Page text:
|22 February 2002
ZAMBIA: World Bank tells government to privatise even more
The World Bank has drawn up a
tentative plan to rescue Zambia's troubled economy as the country's strategic
copper mining industry totters towards what analysts fear could be inexorable
The Bank's resident representative in Lusaka said Bank staff
had been discussing a plan with government officials to diversify the economy
as the copper industry shrinks on the back of falling international prices and
rising production costs. However, the Bank's support for the economic
transition would depend on the government's commitment to seeing through
far-reaching economic reforms that the reformist former government of Frederick
Chiluba initiated under a donor-backed structural adjustment programme a decade
"By and large, there are major problems in the industry. Copper
mining in the Copperbelt [Province] may soon cease as a result of the poor
market conditions and high cost of production," Clarke told journalists this
week at a pre-budget presentation workshop for business reporters in Lusaka.
"This is the time to start thinking diversification, diversification,
diversification," he said.
While it contributes only four percent to the
country's Gross Domestic Product (GDP), the copper industry is responsible for
around 70 percent of Zambia's foreign receipts and directly employs some 17,000
people. However, the industry's future prospects have looked uncertain since
late 2001, when Anglo-American Corporation put on hold the Konkola Deep Mining
Project, which sought to extend the life of the country's copper mines by an
estimated 40 years. Last month, the mining house resolved to cut back its
investments in the local copper industry on the back of a continued slide in
metal prices and a rise in operating costs. Other strategic mining houses in
the country have indicated that they, too, may cut down on or suspend their
Clarke said the World Bank saw partnership between the
public and private sectors as the best way to diversify the economy through the
development of agriculture, manufacturing, and tourism. "A public-private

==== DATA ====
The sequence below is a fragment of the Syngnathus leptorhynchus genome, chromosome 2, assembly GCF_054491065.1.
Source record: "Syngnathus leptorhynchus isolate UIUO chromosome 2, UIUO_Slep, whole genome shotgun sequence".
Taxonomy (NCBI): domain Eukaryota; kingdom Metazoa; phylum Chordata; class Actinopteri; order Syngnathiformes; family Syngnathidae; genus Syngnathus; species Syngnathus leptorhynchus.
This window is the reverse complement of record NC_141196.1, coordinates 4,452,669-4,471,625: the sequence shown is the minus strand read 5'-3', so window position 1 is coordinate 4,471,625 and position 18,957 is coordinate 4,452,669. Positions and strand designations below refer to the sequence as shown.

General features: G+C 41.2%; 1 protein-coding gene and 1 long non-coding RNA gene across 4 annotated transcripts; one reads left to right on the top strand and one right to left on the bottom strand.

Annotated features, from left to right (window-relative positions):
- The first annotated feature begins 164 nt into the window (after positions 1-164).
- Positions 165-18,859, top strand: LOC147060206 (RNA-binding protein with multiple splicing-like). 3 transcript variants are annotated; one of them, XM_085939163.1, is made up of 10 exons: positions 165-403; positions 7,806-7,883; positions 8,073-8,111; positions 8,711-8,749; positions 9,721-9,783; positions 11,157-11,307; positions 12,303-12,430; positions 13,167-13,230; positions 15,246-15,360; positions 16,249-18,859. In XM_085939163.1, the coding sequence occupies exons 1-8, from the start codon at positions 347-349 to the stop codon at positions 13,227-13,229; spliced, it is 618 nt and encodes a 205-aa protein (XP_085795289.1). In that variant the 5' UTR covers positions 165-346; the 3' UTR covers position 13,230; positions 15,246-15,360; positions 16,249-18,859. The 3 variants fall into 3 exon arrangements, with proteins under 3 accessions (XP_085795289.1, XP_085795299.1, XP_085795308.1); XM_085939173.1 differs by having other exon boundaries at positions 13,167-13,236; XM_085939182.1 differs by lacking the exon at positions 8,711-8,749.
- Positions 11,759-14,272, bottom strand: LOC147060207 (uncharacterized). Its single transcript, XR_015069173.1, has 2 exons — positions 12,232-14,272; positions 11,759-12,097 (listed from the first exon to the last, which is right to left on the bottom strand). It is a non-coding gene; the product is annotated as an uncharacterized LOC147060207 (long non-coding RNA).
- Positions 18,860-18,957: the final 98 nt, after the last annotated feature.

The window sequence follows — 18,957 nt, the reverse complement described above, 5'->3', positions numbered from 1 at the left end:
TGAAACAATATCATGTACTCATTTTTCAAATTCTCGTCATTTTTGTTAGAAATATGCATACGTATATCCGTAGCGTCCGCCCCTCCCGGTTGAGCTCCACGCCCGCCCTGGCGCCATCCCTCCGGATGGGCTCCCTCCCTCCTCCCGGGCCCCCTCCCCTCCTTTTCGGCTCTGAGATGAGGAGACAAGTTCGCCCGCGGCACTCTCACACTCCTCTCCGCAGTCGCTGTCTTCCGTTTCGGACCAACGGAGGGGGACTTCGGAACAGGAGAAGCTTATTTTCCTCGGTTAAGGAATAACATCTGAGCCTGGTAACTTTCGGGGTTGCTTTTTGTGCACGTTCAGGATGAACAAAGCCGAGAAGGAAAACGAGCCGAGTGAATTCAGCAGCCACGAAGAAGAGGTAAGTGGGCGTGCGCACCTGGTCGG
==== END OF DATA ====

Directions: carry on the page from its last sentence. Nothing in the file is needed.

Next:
partnership is necessary to successfully execute the diversification programmes
in short, medium and long term. A public-private task force, preferably headed
by the private sector, should be set up immediately to agree on the
transformation and diversification programme in the Copperbelt," he said.
However, the World Bank would expect the government to speedily
conclude the privatisation of remaining strategic state utilities and effect
belated economic policy reforms before helping it expand its economic base.
"Expected initial government of Zambia responses include the privatisation of
the energy, financial and telecommunications sectors within the next six to
nine months to improve governance and efficiency of infrastructure service
delivery required for economic growth and business development," Clarke said.
The privatisation of the state-run utilities was crucial if the country hoped
to reach the Highly Indebted Poor Countries (HIPC) initiative completion point,
which would introduce a final debt relief package. Clarke predicted that
Zambia's economic prospects would also be dampened by a severe HIV/AIDS crisis,
debilitating widespread poverty, and the prospect of cuts in lifeblood donor
aid over governance concerns this year. "If you think that the year 2001 was
difficult for Zambia, 2002 will be even worse," Clarke said.
donors led by the European Union (EU) have expressed grave concerns at the
conduct of general elections held last December, which were widely regarded as
rigged by the ruling Movement for Multiparty Democracy (MMD). President Levy
Mwanawasa has responded to the electoral concerns by accusing the EU of trying
to influence the polls in favour of the opposition. The resultant standoff has
raised fears that the EU could introduce punitive aid cuts against the
Clarke said the EU had not indicated to the World Bank
whether or not its electoral concerns would effect its support to the country,
but noted "the anecdotes are worrying" and urged the government to address the
donors concerns. "We have said to the president that we have to deal with these
problems as speedily as possible so that the lingering issues are resolved and
the business of development can start," Clarke said.
Western donors fund
around half of Zambia's national budget. Most bilateral donors cut balance of
payment support to the country in 1996 in protest against the manner in which
general elections, held in the previous year, were conducted.